I am not sure if this is the correct place to post this...

I would like your general opinions on this:

When testing a software with different functionalities, is it a good thing to state the number of test case to be prepared initially for each functions? Like we will prepare 100 tests cases for the whole system and 10 test cases for each functionalities(taking into account that there will be 10 functionalities)

That's not the way I do it when I test my system as I created the test case depending on the use case specification. I would like to know you thoughts on this.

3 Years
Discussion Span
Last Post by mike_2000_17

I typically separate testing into two phases:

  1. Unit testing for basic functionality and internal correctness that isn't easily checked by the end user or needs to be more thorough at a lower level.
  2. UAT testing based on user stories from the design notes. These are cases where there's a clear input and output for the end user.

deceptikon, so do you rekon it's a good thing to set a number of test cases to be prepared?


I think setting an arbitrary number of tests is silly. If you can get away with one test case, that's fine. If you require hundreds to properly ensure correctness then so be it. The number of test cases should be determined based on what you're testing, why you're testing it, and how detailed you want the results to be.


It depends on the code that you are testing. In general, it's a matter of how deterministic the code is, how sensitive to input it is, pathological cases or error conditions, and so on. An arbitrary number does not really make that much sense, but sometimes it boils down to a simple "more tests = more confidence that it works", and then you can just do as many tests as is necessary for you to be confident enough to release the code.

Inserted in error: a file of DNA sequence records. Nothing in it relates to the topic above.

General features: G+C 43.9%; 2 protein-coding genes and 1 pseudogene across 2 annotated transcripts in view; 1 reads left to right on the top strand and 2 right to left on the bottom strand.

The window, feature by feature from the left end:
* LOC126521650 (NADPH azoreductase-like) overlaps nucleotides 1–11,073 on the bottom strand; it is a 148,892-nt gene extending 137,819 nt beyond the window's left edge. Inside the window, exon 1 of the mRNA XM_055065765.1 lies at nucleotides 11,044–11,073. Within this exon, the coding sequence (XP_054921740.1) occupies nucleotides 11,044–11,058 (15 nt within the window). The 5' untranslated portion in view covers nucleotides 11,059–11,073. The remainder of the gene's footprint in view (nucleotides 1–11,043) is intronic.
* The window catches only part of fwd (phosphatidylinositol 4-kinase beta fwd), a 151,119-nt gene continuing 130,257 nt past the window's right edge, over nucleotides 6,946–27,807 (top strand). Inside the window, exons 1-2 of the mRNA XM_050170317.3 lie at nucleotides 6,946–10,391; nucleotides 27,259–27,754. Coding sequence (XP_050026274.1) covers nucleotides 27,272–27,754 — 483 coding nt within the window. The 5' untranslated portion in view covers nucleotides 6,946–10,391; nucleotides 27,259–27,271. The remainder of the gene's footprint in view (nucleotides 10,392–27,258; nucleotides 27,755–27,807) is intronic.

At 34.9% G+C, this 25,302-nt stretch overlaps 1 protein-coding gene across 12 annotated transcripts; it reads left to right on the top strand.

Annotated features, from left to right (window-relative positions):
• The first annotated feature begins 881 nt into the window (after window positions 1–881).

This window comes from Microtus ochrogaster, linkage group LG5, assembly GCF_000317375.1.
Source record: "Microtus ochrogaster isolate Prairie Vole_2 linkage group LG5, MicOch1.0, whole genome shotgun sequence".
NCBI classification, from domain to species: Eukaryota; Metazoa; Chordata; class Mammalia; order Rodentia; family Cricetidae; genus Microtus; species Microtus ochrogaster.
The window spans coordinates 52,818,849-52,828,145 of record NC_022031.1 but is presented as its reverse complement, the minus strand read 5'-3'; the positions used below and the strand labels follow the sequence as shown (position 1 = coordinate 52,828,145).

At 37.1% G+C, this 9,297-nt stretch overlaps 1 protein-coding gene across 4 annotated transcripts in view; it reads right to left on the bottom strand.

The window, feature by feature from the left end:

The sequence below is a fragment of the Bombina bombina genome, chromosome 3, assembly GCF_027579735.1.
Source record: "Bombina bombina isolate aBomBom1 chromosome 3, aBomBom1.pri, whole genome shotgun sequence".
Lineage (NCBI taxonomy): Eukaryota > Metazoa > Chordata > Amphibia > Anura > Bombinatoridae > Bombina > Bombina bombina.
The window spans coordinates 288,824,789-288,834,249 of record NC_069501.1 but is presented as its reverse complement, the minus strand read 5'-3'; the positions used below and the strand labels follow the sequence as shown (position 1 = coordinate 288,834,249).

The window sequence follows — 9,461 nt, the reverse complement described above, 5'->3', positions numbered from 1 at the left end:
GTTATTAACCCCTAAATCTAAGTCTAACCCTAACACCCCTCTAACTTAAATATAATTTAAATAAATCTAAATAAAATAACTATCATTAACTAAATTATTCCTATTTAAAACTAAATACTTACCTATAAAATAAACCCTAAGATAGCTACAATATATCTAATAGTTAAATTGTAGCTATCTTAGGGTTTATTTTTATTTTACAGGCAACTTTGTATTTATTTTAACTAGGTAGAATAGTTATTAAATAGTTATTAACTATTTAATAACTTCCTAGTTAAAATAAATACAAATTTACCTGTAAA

For example, if you have a simple algorithm like a matrix-vector multiplication, then testing it once is probably enough because the algorithm has no error cases (unless you want to handle overflows / underflows and other "rare" errors), has no pathological cases, is completely deterministic, and is not sensitive to the input (the algorithm is the same regardless of the actual input numbers).

On the other hand, if you are testing a matrix inversion algorithm, then you are going to need much more testing because it has error cases (singular matrices), the results are very sensitive to the input values (e.g., generation of round-off error), and the algorithm's execution depends on the input (i.e., it looks at data to make decisions). This means that you need to test it with a wider set possible inputs, including inputs that should fail (gracefully), and including any input that could be pathological (i.e., manufactured to throw off the algorithm).

And then, there are algorithms that are non-deterministic. They might use random-number generators to take stochastic steps. Then, there are also algorithms that have error cases that are very hard to see or manufacture. In these cases, you typically have to run full-blown randomized tests, which means that you have to write some code that verifies the correctness of the results, and then, generate a very large number of random inputs (or cases) to be given to the algorithm and then verify the results. Typically, the numbers of trials are between 1 million and 1 billion, to gain good confidence that it works, or at least, evaluate the expected failure rate of the algorithm.

But, again, this all depends on the nature of the code that is being tested. But at the very least, you need to have one test case for each possible branch in the code (to exercise them all), which includes "error branches".

This topic has been dead for over six months. Start a new discussion instead.
Have something to contribute to this discussion? Please be thoughtful, detailed and courteous, and be sure to adhere to our posting rules.